Cacti are commonly grown in containers, even when grown outdoors. Container-grown plants are not only at the mercy of their caretaker, but also the container into which they spread their roots. Twenty years of trial and error has led me to the conclusion that either plastic pots or clay pots fired at very high temperatures work best.

Plastic pots should be opaque, not white or semitransparent. Light that passes through a pot wall will damage roots. Algae may be found choking roots near the inner surface of a white plastic pot. Some brands of white plastic are also very sensitive to ultraviolet light, giving them only a short life. They soon become so brittle that they fall into pieces, spilling plants and soil.

Clay pots should be fired at temperatures of 2000°F (1100°C). This turns clay into a hard, waterproof substance. If porous clays are used, the inside surface may be coated with polyurethane for waterproofing. Kiln-fired glazing will also serve the same purpose.

Cacti that spend their summer outdoors, where they are may be subjected to excess moisture, will tolerate porous clay pots quite well. Excess moisture from unexpected rains evaporates more rapidly, and rainwater will leach out accumulated fertilizer salts and hard-water minerals. Wintering these same plants indoors in porous clay will, however, put them at risk. Fertilizer and hard-water salts will reach toxic levels near inner pot walls. Salts are left behind as the water carrying them migrates into porous walls and evaporates. Roots follow water until they reach container walls. Plants may not die but they will not live as well as they would, or should, in better containers.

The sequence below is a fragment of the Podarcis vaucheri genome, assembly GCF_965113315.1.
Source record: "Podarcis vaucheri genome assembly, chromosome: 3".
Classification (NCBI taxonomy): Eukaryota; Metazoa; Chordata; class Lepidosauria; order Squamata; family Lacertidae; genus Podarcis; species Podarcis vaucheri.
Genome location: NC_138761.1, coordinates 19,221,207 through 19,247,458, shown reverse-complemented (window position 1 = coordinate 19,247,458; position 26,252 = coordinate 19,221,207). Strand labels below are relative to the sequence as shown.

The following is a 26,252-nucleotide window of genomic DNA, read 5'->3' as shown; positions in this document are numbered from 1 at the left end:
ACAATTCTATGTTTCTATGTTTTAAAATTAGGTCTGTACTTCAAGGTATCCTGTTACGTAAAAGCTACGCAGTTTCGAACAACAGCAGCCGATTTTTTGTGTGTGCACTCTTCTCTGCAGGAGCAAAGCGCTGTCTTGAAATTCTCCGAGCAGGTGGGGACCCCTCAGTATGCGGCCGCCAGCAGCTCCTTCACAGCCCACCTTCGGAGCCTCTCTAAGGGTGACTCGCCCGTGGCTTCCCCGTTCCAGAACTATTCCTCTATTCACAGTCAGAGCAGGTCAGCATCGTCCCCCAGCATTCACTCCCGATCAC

More recently I have used a thermoformed pot with two layers. Coextrusion of polystyrene forms a container with a black inner layer for protection of roots from light, and an attractively colored outer layer. The pots are environmentally friendly because the heavier inner black layer uses recycled, postconsumer plastics. The thinner outer layer is new plastic. The use of recycled material allows these pots to be sold for about 10% less than typical solid-color ones. Black has long been considered the best possible color for maximum root protection and development. Now one can have the best of both, color on the outside to please, black on the inside to insure healthy roots.

As a general rule, deep pots are safer for plants than shallow ones. Gravity causes water to move through a deep pot with greater speed. A deep pot can drain more efficiently, thus creating a healthier environment for plant roots. An easy way to add extra drainage holes to plastic pots is to use an electric drill to add more holes to the bottom. I usually add at least four to six new holes to plastic pots. The newer thermoformed pots are an exception. They provide excellent drainage and I use them just as they are. Extra holes can be added to clay or ironstone pots with a hammer and a star drill bit. It takes some practice to learn how hard to tap the bit with the hammer. I have found that it helps to turn the pot upside down on a soft grassy surface to provide a cushion for the hammer blows.

A myth recycled from generation to generation is that breaking old clay pots and using the pieces at the bottom of new pots will improve drainage. This practice is harmful and rather than improving drainage, restricts it. All that is needed is a small piece of paper towel or tissue to prevent new soil mix from spilling out of the drainage holes. A latticework of new roots will grow to hold the soil in place long before the paper disintegrates.

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